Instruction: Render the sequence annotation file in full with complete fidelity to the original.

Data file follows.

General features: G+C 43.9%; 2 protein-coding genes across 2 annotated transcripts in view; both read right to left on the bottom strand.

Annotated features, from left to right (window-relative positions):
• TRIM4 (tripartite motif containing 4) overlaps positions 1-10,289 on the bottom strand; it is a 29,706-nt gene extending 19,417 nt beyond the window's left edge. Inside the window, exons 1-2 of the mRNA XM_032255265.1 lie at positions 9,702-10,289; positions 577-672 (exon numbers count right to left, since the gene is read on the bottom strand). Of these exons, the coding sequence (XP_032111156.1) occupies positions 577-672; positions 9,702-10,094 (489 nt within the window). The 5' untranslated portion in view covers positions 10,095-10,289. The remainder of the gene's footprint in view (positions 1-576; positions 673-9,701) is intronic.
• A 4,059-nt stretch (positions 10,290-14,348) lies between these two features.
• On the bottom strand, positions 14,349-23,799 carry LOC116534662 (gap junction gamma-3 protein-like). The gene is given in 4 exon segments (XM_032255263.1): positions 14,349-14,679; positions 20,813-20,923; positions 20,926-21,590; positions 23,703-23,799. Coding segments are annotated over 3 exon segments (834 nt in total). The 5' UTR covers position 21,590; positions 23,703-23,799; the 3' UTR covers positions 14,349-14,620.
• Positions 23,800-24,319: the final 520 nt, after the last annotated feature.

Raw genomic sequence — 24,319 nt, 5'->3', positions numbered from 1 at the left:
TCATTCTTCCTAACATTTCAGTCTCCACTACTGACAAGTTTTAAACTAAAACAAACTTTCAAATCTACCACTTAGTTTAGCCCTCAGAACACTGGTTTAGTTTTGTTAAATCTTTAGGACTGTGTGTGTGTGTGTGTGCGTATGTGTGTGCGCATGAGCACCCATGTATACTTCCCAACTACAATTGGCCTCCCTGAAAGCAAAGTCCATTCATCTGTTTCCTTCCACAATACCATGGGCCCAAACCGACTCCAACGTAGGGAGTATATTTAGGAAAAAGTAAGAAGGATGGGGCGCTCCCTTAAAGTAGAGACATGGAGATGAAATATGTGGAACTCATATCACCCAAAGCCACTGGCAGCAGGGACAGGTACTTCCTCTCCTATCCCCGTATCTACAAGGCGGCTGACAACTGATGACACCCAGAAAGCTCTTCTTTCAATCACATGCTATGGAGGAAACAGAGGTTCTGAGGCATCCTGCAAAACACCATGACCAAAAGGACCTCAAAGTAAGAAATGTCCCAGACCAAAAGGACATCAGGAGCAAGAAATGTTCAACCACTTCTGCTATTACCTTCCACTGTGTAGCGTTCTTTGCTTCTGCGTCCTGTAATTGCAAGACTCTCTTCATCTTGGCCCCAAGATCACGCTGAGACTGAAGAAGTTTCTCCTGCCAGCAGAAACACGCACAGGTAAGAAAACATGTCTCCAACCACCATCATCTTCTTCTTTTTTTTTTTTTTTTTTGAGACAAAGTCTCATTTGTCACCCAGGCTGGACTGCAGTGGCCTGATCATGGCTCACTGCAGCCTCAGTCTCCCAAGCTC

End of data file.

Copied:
General features: G+C 43.9%; 2 protein-coding genes across 2 annotated transcripts in view; both read right to left on the bottom strand.

Annotated features, from left to right (window-relative positions):
• TRIM4 (tripartite motif containing 4) overlaps positions 1-10,289 on the bottom strand; it is a 29,706-nt gene extending 19,417 nt beyond the window's left edge. Inside the window, exons 1-2 of the mRNA XM_032255265.1 lie at positions 9,702-10,289; positions 577-672 (exon numbers count right to left, since the gene is read on the bottom strand). Of these exons, the coding sequence (XP_032111156.1) occupies positions 577-672; positions 9,702-10,094 (489 nt within the window). The 5' untranslated portion in view covers positions 10,095-10,289. The remainder of the gene's footprint in view (positions 1-576; positions 673-9,701) is intronic.
• A 4,059-nt stretch (positions 10,290-14,348) lies between these two features.
• On the bottom strand, positions 14,349-23,799 carry LOC116534662 (gap junction gamma-3 protein-like). The gene is given in 4 exon segments (XM_032255263.1): positions 14,349-14,679; positions 20,813-20,923; positions 20,926-21,590; positions 23,703-23,799. Coding segments are annotated over 3 exon segments (834 nt in total). The 5' UTR covers position 21,590; positions 23,703-23,799; the 3' UTR covers positions 14,349-14,620.
• Positions 23,800-24,319: the final 520 nt, after the last annotated feature.

Raw genomic sequence — 24,319 nt, 5'->3', positions numbered from 1 at the left:
TCATTCTTCCTAACATTTCAGTCTCCACTACTGACAAGTTTTAAACTAAAACAAACTTTCAAATCTACCACTTAGTTTAGCCCTCAGAACACTGGTTTAGTTTTGTTAAATCTTTAGGACTGTGTGTGTGTGTGTGTGCGTATGTGTGTGCGCATGAGCACCCATGTATACTTCCCAACTACAATTGGCCTCCCTGAAAGCAAAGTCCATTCATCTGTTTCCTTCCACAATACCATGGGCCCAAACCGACTCCAACGTAGGGAGTATATTTAGGAAAAAGTAAGAAGGATGGGGCGCTCCCTTAAAGTAGAGACATGGAGATGAAATATGTGGAACTCATATCACCCAAAGCCACTGGCAGCAGGGACAGGTACTTCCTCTCCTATCCCCGTATCTACAAGGCGGCTGACAACTGATGACACCCAGAAAGCTCTTCTTTCAATCACATGCTATGGAGGAAACAGAGGTTCTGAGGCATCCTGCAAAACACCATGACCAAAAGGACCTCAAAGTAAGAAATGTCCCAGACCAAAAGGACATCAGGAGCAAGAAATGTTCAACCACTTCTGCTATTACCTTCCACTGTGTAGCGTTCTTTGCTTCTGCGTCCTGTAATTGCAAGACTCTCTTCATCTTGGCCCCAAGATCACGCTGAGACTGAAGAAGTTTCTCCTGCCAGCAGAAACACGCACAGGTAAGAAAACATGTCTCCAACCACCATCATCTTCTTCTTTTTTTTTTTTTTTTTTGAGACAAAGTCTCATTTGTCACCCAGGCTGGACTGCAGTGGCCTGATCATGGCTCACTGCAGCCTCAGTCTCCCAAGCTC